More people than ever have insurance that includes a dental benefit. People with good oral health are more job ready, have greater self-esteem and better overall health.
“My dental services are as vital to me as my medical care and part of the blood work I do. Dental care is a necessary part of life. If I couldn’t maintain my cleanings on my SSI, I would lose that tooth, I would lose that molar, and when it’s all gone, what do I do? I’m not talking about a cosmetic vanity thing. It’s a matter of what would I eat? It’s a matter of health”
Challenge: The unmet need for dental care is high in Alameda County. Last year, AHC health centers saw more than 200,000 low-income people in the East Bay, and were only able to provide dental services to 1 out of every 3 Medi-Cal beneficiaries who came in for care. Oral disease in adults and children is higher in low-income communities. The lack of clinic space is the limiting factor in our ability to fully serve the community with the level of dental services needed. Two-thirds of the patients who receive medical services at AHC health centers still cannot get recommended dental care due to lack of clinic space.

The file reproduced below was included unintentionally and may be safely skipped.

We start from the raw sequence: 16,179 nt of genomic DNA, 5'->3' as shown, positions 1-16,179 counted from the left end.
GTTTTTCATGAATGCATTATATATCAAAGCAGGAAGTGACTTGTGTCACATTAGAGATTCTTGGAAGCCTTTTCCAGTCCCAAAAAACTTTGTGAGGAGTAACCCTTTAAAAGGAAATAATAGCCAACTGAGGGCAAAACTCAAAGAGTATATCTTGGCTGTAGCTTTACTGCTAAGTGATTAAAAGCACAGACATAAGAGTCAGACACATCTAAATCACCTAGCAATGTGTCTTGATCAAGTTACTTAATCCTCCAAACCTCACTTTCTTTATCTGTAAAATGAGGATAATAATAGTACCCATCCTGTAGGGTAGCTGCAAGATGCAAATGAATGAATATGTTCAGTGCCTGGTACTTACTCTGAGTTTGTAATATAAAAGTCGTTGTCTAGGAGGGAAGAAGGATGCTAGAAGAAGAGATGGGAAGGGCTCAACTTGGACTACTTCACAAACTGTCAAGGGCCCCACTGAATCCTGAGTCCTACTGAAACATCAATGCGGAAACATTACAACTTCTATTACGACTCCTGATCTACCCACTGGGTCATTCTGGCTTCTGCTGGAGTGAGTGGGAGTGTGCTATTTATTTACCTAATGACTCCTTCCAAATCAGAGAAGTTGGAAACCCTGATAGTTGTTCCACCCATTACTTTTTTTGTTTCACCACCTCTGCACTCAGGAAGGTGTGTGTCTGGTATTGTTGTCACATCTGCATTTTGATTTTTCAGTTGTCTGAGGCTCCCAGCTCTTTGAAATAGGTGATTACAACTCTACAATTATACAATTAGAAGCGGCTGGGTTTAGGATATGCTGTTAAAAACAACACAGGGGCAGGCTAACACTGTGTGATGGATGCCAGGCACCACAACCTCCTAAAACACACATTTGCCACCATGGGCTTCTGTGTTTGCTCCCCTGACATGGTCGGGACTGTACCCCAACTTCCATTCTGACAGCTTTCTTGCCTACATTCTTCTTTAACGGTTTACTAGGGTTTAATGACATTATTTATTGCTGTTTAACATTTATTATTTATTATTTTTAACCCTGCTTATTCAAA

Our Approach: Increase community health centers’ capacity to integrate dental and medical care through improved access and quality of care. AHC health centers are working on capital expansions that will result in more than 45,000 more people having access to dental services at 11 locations throughout Alameda County.
In addition, the State 1115 Medi-Cal Waiver Whole Person Care and Dental Transformation Initiatives provide opportunities to scale-up prevention of untreated urgent dental needs in adults and children. We work with our partner health agencies and health centers to align these opportunities to the needs of our communities.
Find resources, including fact sheets, about the 1115 Waiver Dental Transformation Incentive initiative here.
Read about California’s challenge in providing access to dental care in the Little Hoover Commission report Fixing Denti-Cal.
Resources from California Department of Public Health Rethink Your Drink Campaign about the effects of sugar-sweetened beverages.